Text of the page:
Medical problems caused by negligent hardwood flooring manufacturer put focus on compliance with California Air Resource Board (CARB) standards Carb II CompliantConsumer complaints of severe allergic reactions to flooring -- followed by news that one of the nation’s largest flooring retailers was importing floors that exceeded limits for formaldehyde -- should call our attention to the term, CARB Compliant. Small amounts of formaldehyde occur naturally. But excessive amounts can be emitted from certain glues. Excessive amounts of formaldehyde are carcinogenic.  Flooring manufacturers who are supposed to comply with California Air Resource Board (CARB) standards, should no longer be using adhesives that exceed standards. But how are consumers supposed to know?

Carpet recycling industry sees dramatic rise in this non-recyclable carpet fiber SAMSUNGWe like to tout our diligence in carpet recycling, particularly when Natural Interiors® affiliates divert 2 million pounds of carpet from landfills annually in Greater Cincinnati alone. But it’s possible that we are painting a somewhat rosier picture than reality allows. Yes, post- consumer carpet recycling has grown into a successful industry over the past decade.  But this national business success is focused largely around nylon, and to a lesser extent, polypropylene. Unfortunately, 30 percent  of carpet sent to recyclers this year will be made of polyester (PET). That’s up from 4 percent in 2007. PET is not recyclable because, unlike nylon, there are not products of value that PET can be turned into.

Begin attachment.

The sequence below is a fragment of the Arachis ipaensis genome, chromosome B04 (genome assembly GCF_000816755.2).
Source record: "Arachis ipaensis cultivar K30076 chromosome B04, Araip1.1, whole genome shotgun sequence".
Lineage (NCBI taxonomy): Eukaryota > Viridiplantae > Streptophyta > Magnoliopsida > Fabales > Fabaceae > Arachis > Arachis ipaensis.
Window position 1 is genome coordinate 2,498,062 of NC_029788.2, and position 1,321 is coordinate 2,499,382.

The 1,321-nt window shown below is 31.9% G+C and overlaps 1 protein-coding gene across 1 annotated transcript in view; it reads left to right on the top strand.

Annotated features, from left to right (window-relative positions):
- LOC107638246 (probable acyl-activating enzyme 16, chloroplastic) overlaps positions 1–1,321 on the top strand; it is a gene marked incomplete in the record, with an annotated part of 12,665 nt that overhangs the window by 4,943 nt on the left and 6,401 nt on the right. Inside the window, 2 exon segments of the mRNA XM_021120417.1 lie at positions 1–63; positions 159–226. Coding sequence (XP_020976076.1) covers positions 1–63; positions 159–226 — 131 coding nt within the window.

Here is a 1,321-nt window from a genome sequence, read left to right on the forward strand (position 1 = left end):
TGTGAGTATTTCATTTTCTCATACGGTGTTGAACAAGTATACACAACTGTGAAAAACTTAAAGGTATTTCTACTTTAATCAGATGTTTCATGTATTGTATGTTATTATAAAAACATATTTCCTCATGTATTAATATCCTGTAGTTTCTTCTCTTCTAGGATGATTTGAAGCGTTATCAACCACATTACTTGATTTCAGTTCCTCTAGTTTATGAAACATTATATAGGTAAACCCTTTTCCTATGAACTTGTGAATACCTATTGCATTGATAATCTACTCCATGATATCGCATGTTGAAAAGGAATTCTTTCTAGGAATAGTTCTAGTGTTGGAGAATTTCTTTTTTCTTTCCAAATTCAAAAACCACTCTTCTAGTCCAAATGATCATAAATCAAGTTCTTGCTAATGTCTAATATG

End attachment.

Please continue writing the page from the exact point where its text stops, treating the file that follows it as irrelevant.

Properly done, seams should not be an issue in linoleum installation Forbo QA1Q. We are remodeling an older home and I was "sold" on Marmoleum, until I kept coming across questions about repairing seams which have buckled. I want to use it in the bathroom floors, but I am really hesitant since reading all these questions about repairing the seams. Have you had questions on this and/or how do you feel about using Marmoleum in the bathrooms? Many thanks! --  LM Sequim, WA A. Dear LM: If you are using Marmoleum sheet goods that are installed by a contractor who is properly trained, you should have no problems with seams that need repair.

Water-based stains offer better indoor-air quality and a different aesthetic, but applying them requires an experienced professional There is a critical question you should put to your hardwood flooring contractor if you are planning to finish your floor with a water-based stain: Does he know how to apply it? The question is easily overlooked. Most of us would assume this knowledge is a given. But applying water-based stain requires a different technique than what is used with traditional oil-based products. And so can applying a water-based polyurethane over the water-based stain. If you try to use these stains like traditional products, you most likely will not be happy with the final appearance of your floor. And you will face the costs of refinishing in order to fix it.